Breathomics is widely emerging as a strategy for non-invasive diagnosis of respiratory inflammation. In this study, we have evaluated the metabolic signals associated with Coronavirus (SARS COV-2), mainly the release of nitric oxide in breath. We have demonstrated the utility of a breath analyzer-based sensor platform for the detection of trace amounts of this target species. The sensor surface is modified with Room Temperature Ionic Liquid (RTIL) that allows faster diffusion of the target gas and can be used for gas sensing application. A low limit of detection (LOD) of 50 parts per billion has been achieved with a 95% confidence interval for detection of nitric oxide.. This inhouse designed sensor is incorporated into a breath analyzer system that displays enhanced sensitivity, specificity, linearity, and reproducibility for NO gas monitoring. The developed sensor platform can detect target concentrations of NO ranging from 50 to 250 ppb, using 1-Ethyl-3-methylimidazolium Tetrafluoroborate ([EMIM]BF4) as RTIL and displays fast response time of 5 s, thereby allowing easy detection of the target gas species. The sensor successfully quantifies the diffusion current and charge modulations arising within the electrical double layer from the RTIL-NO interactions through DC-based chronoamperometry (CA). The subjects tested negative and positive are significantly different (p < 0.01). The prototype can potentially be used for human health monitoring and screening, especially during the pandemic due to its portability, small size, an embedded RTIL sensing element, integrability with a low-power microelectronic device, and an IoT interface.


Subject(s)
COVID-19 , Ionic Liquids , Breath Tests , COVID-19/diagnosis , Humans , Reproducibility of Results , Technology
12.
Sci Rep ; 12(1): 3884, 2022 03 10.
Article in English | MEDLINE | ID: covidwho-1740465

ABSTRACT

Current SARS-CoV-2 vaccines are effective, but long-term protection is threatened by the emergence of virus variants. We generated a virosome vaccine containing the Beta spike protein and compared its immunogenicity in mice to a virosome vaccine containing the original Wuhan spike. Two administrations of the virosomes induced potent SARS-CoV-2 neutralizing antibodies in both vaccine groups. The level of autologous neutralization in Beta-vaccinated mice was similar to the level of autologous neutralization in Wuhan-vaccinated mice. However, heterologous neutralization to the Wuhan strain in Beta-vaccinated mice was 4.7-fold lower than autologous neutralization, whereas heterologous neutralization to the Beta strain in Wuhan-vaccinated mice was reduced by only 1.9-fold compared to autologous neutralization levels. In addition, neutralizing activity against the D614G, Alpha and Delta variants was also significantly lower after Beta spike vaccination than after Wuhan spike vaccination. Our results show that Beta spike vaccination induces inferior neutralization breadth. These results are informative for programs aimed to develop broadly active SARS-CoV-2 vaccines.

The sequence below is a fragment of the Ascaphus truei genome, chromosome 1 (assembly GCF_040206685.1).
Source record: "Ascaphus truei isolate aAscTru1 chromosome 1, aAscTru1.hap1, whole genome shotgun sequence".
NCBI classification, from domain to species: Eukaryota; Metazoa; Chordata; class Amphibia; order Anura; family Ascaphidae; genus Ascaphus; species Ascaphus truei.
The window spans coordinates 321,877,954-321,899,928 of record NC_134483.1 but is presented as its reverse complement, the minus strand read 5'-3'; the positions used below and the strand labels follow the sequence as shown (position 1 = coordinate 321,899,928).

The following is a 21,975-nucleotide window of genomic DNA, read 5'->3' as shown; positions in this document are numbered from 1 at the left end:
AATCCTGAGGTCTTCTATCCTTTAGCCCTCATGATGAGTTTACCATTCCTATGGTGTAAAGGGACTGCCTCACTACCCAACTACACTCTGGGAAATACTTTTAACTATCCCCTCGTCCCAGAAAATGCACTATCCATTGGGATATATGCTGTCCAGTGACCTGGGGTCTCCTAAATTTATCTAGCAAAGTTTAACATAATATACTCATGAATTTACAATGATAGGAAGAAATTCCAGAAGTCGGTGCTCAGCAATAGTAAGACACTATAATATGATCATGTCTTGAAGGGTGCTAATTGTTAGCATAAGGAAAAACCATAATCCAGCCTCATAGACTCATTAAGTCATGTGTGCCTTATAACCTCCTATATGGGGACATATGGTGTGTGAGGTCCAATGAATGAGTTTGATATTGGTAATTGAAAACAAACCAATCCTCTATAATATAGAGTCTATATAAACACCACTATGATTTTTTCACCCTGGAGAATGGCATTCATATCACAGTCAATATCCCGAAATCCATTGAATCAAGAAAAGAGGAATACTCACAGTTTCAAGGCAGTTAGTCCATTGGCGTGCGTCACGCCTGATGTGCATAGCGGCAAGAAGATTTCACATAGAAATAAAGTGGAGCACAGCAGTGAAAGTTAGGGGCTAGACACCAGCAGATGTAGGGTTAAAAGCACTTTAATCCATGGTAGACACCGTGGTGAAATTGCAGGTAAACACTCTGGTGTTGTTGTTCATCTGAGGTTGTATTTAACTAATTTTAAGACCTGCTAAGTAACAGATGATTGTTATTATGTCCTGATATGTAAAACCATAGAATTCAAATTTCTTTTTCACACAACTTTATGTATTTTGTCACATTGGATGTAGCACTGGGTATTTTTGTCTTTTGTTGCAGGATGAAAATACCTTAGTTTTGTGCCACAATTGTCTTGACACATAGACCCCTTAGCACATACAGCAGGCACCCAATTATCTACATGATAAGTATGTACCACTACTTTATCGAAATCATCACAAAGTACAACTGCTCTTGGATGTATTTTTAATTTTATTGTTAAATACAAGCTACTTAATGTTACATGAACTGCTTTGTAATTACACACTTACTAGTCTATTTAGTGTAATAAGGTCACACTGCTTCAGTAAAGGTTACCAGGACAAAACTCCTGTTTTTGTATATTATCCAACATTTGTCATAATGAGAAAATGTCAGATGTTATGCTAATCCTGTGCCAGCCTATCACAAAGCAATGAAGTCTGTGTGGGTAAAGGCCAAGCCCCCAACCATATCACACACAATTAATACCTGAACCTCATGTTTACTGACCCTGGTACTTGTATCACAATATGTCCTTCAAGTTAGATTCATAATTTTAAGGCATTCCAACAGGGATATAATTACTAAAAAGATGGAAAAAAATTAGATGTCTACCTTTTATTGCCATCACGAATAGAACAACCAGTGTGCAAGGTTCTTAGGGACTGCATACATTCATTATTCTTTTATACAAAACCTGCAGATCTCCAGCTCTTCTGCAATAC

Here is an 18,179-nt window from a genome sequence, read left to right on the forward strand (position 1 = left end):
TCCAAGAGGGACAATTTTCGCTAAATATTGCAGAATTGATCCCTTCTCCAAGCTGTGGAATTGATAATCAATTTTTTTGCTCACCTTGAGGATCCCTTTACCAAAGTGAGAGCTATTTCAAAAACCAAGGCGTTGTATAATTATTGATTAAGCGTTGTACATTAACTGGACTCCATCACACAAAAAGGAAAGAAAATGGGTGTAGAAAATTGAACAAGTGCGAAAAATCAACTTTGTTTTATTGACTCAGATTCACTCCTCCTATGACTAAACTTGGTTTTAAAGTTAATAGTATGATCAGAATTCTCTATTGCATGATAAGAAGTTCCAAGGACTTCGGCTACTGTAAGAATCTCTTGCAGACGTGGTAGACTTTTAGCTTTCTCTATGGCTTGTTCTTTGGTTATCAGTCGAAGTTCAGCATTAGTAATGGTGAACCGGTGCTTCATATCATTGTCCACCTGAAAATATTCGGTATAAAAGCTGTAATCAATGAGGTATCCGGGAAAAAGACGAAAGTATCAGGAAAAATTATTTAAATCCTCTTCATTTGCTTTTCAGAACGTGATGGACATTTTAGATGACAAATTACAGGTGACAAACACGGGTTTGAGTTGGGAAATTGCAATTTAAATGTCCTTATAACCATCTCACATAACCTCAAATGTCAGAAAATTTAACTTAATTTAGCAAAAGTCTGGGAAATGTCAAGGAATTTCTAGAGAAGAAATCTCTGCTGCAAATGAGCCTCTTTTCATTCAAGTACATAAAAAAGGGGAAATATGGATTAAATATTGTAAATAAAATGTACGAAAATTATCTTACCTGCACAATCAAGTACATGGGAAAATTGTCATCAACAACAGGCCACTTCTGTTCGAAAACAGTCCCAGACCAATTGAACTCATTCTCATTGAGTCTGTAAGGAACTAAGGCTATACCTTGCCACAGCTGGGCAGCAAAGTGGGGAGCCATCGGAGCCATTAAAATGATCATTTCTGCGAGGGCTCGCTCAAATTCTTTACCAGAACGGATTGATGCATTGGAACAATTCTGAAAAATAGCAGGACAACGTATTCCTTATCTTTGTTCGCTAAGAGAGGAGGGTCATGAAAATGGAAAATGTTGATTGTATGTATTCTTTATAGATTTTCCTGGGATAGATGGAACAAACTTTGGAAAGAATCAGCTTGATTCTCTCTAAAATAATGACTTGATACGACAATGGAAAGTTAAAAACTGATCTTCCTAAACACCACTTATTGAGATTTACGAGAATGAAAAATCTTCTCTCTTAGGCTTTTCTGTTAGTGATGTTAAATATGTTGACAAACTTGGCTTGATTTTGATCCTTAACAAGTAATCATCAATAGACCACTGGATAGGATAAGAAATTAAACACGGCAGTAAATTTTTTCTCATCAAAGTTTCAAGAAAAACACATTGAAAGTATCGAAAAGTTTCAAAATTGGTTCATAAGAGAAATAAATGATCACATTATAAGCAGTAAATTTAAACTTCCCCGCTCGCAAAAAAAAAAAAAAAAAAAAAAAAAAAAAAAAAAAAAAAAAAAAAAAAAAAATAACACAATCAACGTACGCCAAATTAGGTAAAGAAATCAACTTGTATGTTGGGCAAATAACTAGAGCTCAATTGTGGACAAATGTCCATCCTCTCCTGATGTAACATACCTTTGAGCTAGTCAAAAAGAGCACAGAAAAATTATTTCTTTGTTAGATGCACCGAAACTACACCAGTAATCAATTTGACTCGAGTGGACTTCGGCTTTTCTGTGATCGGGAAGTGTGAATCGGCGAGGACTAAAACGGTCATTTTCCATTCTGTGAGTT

Subject(s)
COVID-19 Vaccines/therapeutic use , SARS-CoV-2/immunology , Spike Glycoprotein, Coronavirus/immunology , Animals , Antibodies, Neutralizing/immunology , Breath Tests , COVID-19 Vaccines/immunology , Female , Mice , Mice, Inbred BALB C , Neutralization Tests , Vaccines, Virosome/immunology , Vaccines, Virosome/therapeutic use
13.
J Breath Res ; 16(2)2022 03 18.
Article in English | MEDLINE | ID: covidwho-1722148

ABSTRACT

In 2019, severe acute respiratory syndrome coronavirus 2 (SARS-CoV-2) emerged to cause high viral infectivity and severe respiratory illness in humans (COVID-19). Worldwide, limited pandemic mitigation strategies, including lack of diagnostic test availability, resulted in COVID-19 overrunning health systems and spreading throughout the global population. Currently, proximal respiratory tract (PRT) specimens such as nasopharyngeal swabs are used to diagnose COVID-19 because of their relative ease of collection and applicability in large scale screening. However, localization of SARS-CoV-2 in the distal respiratory tract (DRT) is associated with more severe infection and symptoms. Exhaled breath condensate (EBC) is a sample matrix comprising aerosolized droplets originating from alveolar lining fluid that are further diluted in the DRT and then PRT and collected via condensation during tidal breathing. The COVID-19 pandemic has resulted in recent resurgence of interest in EBC collection as an alternative, non-invasive sampling method for the staging and accurate detection of SARS-CoV-2 infections. Herein, we review the potential utility of EBC collection for detection of SARS-CoV-2 and other respiratory infections. While much remains to be discovered in fundamental EBC physiology, pathogen-airway interactions, and optimal sampling protocols, EBC, combined with emerging detection methods, presents a promising non-invasive sample matrix for detection of SARS-CoV-2.


Subject(s)
COVID-19 , Respiratory Tract Infections , Breath Tests/methods , Humans , Pandemics , SARS-CoV-2
14.
BMJ Open ; 12(2): e057271, 2022 Feb 25.
Article in English | MEDLINE | ID: covidwho-1714416

ABSTRACT